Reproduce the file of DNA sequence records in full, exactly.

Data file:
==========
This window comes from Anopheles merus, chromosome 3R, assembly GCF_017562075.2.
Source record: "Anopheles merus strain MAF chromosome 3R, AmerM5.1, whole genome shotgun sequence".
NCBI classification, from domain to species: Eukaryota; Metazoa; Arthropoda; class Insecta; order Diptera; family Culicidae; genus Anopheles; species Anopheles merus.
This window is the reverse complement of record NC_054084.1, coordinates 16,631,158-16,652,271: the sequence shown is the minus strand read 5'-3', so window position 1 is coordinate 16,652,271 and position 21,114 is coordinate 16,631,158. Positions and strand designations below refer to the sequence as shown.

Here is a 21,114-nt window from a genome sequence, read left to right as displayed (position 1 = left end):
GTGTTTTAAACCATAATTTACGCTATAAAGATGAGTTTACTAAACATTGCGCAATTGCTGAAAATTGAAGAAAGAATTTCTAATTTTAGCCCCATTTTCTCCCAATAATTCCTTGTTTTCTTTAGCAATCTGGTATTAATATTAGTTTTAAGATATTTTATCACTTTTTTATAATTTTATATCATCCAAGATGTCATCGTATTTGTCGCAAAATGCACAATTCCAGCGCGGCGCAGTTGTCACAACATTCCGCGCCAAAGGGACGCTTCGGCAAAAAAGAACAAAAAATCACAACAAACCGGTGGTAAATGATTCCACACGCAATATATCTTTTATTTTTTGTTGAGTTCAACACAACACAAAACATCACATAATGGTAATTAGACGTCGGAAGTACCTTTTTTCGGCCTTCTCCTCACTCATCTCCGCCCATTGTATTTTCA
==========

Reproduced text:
This window comes from Anopheles merus, chromosome 3R, assembly GCF_017562075.2.
Source record: "Anopheles merus strain MAF chromosome 3R, AmerM5.1, whole genome shotgun sequence".
NCBI classification, from domain to species: Eukaryota; Metazoa; Arthropoda; class Insecta; order Diptera; family Culicidae; genus Anopheles; species Anopheles merus.
This window is the reverse complement of record NC_054084.1, coordinates 16,631,158-16,652,271: the sequence shown is the minus strand read 5'-3', so window position 1 is coordinate 16,652,271 and position 21,114 is coordinate 16,631,158. Positions and strand designations below refer to the sequence as shown.

Here is a 21,114-nt window from a genome sequence, read left to right as displayed (position 1 = left end):
GTGTTTTAAACCATAATTTACGCTATAAAGATGAGTTTACTAAACATTGCGCAATTGCTGAAAATTGAAGAAAGAATTTCTAATTTTAGCCCCATTTTCTCCCAATAATTCCTTGTTTTCTTTAGCAATCTGGTATTAATATTAGTTTTAAGATATTTTATCACTTTTTTATAATTTTATATCATCCAAGATGTCATCGTATTTGTCGCAAAATGCACAATTCCAGCGCGGCGCAGTTGTCACAACATTCCGCGCCAAAGGGACGCTTCGGCAAAAAAGAACAAAAAATCACAACAAACCGGTGGTAAATGATTCCACACGCAATATATCTTTTATTTTTTGTTGAGTTCAACACAACACAAAACATCACATAATGGTAATTAGACGTCGGAAGTACCTTTTTTCGGCCTTCTCCTCACTCATCTCCGCCCATTGTATTTTCA